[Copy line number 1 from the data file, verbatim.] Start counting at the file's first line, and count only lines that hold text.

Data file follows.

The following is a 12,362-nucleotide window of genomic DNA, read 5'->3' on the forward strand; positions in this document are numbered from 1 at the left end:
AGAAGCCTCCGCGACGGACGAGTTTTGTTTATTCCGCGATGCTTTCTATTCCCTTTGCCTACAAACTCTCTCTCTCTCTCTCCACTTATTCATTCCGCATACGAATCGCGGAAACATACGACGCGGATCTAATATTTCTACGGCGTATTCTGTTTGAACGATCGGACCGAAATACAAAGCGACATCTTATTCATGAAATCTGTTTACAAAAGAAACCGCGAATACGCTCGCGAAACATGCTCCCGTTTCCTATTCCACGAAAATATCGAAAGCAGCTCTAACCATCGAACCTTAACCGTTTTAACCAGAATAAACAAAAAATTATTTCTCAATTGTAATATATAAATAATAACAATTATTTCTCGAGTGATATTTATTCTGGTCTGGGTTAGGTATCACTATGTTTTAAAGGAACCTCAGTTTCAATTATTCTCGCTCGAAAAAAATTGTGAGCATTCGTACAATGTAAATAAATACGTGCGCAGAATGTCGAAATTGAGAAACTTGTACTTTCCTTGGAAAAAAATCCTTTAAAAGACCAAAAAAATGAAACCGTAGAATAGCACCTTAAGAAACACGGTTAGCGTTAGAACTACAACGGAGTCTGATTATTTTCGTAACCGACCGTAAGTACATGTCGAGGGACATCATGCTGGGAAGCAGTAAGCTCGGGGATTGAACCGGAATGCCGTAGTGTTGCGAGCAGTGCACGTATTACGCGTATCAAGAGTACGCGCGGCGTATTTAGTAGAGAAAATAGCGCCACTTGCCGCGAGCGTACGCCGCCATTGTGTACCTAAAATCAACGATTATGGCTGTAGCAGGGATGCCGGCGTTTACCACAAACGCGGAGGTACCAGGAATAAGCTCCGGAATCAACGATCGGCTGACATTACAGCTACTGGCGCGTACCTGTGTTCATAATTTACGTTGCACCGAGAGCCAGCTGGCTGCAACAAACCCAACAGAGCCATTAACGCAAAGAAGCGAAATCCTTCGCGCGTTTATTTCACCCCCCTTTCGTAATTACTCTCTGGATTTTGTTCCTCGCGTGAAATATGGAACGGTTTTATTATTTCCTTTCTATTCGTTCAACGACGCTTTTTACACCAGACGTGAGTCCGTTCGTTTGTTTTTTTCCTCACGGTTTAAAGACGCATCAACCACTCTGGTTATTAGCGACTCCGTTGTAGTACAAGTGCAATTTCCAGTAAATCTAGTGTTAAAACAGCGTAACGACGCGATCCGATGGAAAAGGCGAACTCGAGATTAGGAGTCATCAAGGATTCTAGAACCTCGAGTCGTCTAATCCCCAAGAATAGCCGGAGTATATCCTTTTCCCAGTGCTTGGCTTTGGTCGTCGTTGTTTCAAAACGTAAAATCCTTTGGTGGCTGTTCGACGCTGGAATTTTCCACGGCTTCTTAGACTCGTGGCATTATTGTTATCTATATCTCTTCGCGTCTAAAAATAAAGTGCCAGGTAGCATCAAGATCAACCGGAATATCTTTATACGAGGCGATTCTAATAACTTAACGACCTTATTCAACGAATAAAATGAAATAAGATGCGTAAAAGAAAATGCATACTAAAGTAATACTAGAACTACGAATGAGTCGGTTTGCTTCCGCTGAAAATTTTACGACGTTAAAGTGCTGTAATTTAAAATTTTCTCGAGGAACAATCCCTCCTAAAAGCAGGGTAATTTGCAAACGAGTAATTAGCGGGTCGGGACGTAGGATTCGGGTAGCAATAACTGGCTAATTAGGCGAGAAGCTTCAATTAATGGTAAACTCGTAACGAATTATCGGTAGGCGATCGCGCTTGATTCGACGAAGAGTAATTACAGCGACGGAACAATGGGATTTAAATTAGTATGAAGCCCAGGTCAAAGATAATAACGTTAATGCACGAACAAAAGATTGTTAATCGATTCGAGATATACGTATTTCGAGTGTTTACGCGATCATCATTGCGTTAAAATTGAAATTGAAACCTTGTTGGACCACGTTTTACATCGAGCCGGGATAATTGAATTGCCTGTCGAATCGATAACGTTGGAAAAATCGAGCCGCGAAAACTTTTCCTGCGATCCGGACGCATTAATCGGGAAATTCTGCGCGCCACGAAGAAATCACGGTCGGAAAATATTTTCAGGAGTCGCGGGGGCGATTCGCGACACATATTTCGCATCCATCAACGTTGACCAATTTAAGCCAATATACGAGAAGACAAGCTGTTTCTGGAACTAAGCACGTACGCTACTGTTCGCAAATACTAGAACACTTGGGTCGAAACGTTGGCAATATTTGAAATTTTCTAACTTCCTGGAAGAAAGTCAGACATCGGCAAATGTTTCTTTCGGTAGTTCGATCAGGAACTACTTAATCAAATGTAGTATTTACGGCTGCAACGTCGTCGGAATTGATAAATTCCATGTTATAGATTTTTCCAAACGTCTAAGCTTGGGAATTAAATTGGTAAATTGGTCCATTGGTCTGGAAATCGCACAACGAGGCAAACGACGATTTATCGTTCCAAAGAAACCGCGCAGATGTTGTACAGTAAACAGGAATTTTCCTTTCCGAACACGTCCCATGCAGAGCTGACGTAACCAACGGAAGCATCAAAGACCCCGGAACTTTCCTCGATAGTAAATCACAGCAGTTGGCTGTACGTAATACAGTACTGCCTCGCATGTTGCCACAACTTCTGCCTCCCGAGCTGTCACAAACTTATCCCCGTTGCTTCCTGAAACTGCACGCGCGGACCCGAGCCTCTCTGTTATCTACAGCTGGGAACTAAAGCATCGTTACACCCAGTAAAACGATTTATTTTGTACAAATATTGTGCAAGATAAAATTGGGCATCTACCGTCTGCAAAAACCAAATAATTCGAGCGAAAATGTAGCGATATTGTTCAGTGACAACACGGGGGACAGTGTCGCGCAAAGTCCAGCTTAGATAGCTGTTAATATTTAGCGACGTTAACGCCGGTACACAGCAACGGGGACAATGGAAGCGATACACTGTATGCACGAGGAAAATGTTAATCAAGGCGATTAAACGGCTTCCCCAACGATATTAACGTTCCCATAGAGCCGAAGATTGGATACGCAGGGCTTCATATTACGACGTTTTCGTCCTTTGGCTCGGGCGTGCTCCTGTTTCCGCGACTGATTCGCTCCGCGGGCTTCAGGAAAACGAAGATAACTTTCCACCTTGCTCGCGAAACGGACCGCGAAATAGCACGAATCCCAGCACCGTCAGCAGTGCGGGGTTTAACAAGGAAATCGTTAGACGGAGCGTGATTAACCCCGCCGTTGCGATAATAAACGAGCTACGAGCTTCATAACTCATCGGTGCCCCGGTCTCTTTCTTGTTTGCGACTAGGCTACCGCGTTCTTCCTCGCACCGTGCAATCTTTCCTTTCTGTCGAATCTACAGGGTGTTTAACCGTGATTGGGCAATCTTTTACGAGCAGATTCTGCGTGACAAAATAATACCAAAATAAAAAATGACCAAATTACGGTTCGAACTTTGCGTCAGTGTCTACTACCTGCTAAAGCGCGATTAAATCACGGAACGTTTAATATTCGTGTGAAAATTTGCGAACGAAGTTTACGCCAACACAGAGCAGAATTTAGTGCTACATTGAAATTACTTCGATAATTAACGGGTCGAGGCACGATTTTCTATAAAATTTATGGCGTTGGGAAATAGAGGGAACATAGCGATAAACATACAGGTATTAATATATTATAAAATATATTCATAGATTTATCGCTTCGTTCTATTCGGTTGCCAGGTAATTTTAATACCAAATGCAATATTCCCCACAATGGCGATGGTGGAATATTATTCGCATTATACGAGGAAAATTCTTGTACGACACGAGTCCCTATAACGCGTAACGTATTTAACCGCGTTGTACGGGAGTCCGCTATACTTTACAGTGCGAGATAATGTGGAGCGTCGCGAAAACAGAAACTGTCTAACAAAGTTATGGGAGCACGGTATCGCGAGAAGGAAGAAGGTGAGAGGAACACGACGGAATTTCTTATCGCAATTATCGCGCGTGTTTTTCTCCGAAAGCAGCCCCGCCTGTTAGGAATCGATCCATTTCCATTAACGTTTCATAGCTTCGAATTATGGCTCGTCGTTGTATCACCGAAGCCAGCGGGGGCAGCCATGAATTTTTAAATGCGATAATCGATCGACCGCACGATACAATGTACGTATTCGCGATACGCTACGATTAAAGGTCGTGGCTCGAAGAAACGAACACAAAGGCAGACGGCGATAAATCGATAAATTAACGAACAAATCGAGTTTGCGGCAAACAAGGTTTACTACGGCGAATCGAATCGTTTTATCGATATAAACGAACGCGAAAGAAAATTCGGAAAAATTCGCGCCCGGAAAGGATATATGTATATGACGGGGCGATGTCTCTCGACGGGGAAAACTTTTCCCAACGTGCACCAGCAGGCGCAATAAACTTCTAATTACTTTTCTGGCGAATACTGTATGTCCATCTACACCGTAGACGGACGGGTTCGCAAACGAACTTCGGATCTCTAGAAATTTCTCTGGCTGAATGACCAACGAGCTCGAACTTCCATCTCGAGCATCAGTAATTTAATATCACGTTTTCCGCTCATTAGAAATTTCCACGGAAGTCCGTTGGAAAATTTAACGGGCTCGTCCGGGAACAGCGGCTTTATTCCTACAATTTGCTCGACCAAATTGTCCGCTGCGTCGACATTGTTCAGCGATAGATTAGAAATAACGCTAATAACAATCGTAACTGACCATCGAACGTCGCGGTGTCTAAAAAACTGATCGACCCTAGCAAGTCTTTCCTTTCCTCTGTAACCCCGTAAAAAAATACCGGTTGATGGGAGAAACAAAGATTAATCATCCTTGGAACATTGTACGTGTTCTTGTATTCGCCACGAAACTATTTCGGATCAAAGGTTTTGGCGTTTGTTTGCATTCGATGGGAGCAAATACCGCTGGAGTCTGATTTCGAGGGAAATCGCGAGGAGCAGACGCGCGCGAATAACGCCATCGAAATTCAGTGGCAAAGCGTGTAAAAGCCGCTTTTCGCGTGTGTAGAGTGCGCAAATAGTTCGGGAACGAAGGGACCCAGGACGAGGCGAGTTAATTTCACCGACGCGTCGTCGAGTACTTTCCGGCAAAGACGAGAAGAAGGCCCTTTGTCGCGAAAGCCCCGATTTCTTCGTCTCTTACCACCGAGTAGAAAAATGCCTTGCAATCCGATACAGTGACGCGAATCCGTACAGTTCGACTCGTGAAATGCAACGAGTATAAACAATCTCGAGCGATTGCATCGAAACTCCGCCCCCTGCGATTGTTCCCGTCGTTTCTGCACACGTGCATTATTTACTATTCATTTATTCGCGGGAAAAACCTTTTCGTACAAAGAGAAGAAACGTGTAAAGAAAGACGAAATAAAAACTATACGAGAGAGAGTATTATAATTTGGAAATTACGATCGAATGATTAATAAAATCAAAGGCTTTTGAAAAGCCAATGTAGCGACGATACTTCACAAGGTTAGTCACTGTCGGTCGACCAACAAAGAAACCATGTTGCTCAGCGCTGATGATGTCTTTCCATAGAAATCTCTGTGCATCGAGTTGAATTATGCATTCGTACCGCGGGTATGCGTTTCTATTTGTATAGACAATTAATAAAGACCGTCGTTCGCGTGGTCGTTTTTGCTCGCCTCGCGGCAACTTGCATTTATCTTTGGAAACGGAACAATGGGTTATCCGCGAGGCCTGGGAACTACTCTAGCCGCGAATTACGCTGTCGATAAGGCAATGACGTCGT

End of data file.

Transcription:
The following is a 12,362-nucleotide window of genomic DNA, read 5'->3' on the forward strand; positions in this document are numbered from 1 at the left end: